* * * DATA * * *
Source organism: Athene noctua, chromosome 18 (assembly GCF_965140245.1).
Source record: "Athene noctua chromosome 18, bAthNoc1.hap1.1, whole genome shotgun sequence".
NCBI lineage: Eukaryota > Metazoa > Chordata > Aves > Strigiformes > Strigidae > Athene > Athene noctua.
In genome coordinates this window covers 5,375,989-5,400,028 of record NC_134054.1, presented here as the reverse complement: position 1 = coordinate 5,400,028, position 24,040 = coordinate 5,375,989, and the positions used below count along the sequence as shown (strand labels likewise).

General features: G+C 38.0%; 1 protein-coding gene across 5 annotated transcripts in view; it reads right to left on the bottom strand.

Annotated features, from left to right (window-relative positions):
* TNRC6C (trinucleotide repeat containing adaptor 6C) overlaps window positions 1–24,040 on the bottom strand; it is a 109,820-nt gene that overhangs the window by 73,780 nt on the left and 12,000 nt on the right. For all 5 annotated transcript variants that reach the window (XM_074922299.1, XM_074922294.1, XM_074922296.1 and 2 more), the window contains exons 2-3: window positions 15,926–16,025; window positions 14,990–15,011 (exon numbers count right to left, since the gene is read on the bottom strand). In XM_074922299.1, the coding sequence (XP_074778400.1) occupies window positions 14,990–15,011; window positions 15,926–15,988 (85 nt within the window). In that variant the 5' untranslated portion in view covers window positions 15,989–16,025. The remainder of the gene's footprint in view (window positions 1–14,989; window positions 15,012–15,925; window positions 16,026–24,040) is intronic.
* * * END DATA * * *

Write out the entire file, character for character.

Source organism: Athene noctua, chromosome 18 (assembly GCF_965140245.1).
Source record: "Athene noctua chromosome 18, bAthNoc1.hap1.1, whole genome shotgun sequence".
NCBI lineage: Eukaryota > Metazoa > Chordata > Aves > Strigiformes > Strigidae > Athene > Athene noctua.
In genome coordinates this window covers 5,375,989-5,400,028 of record NC_134054.1, presented here as the reverse complement: position 1 = coordinate 5,400,028, position 24,040 = coordinate 5,375,989, and the positions used below count along the sequence as shown (strand labels likewise).

General features: G+C 38.0%; 1 protein-coding gene across 5 annotated transcripts in view; it reads right to left on the bottom strand.

Annotated features, from left to right (window-relative positions):
* TNRC6C (trinucleotide repeat containing adaptor 6C) overlaps window positions 1–24,040 on the bottom strand; it is a 109,820-nt gene that overhangs the window by 73,780 nt on the left and 12,000 nt on the right. For all 5 annotated transcript variants that reach the window (XM_074922299.1, XM_074922294.1, XM_074922296.1 and 2 more), the window contains exons 2-3: window positions 15,926–16,025; window positions 14,990–15,011 (exon numbers count right to left, since the gene is read on the bottom strand). In XM_074922299.1, the coding sequence (XP_074778400.1) occupies window positions 14,990–15,011; window positions 15,926–15,988 (85 nt within the window). In that variant the 5' untranslated portion in view covers window positions 15,989–16,025. The remainder of the gene's footprint in view (window positions 1–14,989; window positions 15,012–15,925; window positions 16,026–24,040) is intronic.